SL is not a world apart from RL, and it is subject to the rules and regulations of RL jurisdictions. As a result of trying to ignore this truism, LL has had way more legal problems and bad press this past year than it needed to. And it has damaged its reputation. The alternate identity idea has become an easy target for RL scorn. The grid is now shorthand among my 30-something generation as an online game for losers, geeks and shut-ins, not a revolutionary preview of Web 3.0.

I’ll keep visiting SL periodically to see how it evolves. I think it would be foolhardy to ignore it. But I’ll visit it less frequently until it LL starts to act its rez age.

The writer is an RL journalist living on the American East Coast.

57 Responses to “One Year In SL – Why the Wild West is Failing”

  1. DF

    Mar 21st, 2008

    Does a game need to have a goal?

    What about LineRider?

    And does SL need to become Web 3.0?

    Says who?

    It’s The Sims. With the possibility to customize EVERYTHING as opposed to The Sims.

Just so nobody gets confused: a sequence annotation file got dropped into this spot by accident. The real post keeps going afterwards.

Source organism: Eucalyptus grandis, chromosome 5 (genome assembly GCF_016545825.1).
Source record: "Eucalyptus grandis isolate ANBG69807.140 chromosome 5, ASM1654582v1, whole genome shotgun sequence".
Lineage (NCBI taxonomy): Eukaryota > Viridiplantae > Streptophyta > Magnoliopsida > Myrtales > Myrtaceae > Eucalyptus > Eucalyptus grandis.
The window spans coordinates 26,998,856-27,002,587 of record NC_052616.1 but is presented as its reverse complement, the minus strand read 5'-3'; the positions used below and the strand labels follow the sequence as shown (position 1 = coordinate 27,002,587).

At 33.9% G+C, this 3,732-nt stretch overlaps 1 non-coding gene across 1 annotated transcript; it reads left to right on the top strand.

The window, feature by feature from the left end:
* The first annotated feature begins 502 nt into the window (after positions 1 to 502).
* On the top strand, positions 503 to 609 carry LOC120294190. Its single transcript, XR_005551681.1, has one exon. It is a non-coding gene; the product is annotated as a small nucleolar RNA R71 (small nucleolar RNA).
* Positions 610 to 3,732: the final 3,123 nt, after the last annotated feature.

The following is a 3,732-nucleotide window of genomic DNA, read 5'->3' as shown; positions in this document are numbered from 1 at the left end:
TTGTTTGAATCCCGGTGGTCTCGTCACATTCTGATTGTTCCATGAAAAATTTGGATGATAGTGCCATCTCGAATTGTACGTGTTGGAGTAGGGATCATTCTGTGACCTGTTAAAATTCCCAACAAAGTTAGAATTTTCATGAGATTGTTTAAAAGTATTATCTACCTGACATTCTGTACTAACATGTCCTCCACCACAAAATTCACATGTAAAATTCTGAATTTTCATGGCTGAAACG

I like it just the way it is :)

    And when the day comes that ‘The Metaverse’ is born, and everyone who wants a more real 3d interweb idea leaves, perhaps SL will die out, and force the ones who are left to also begin anew in this Metaverse…
    Or SL will evolve to become part of it…
    Or it will stay just the way it is now, only with less coorporations and adfarming etc as there are better chances to make RL $ in the Metaverse instead. Who knows what’s next. I’m personally hoping for the last.

    But I’ll be sure to enjoy the ride as much as I can. To me, SL is still a fun game, and despite it’s limitations, bugs and shortcomings (fix SL Lindens, please!) it’s still fun for me.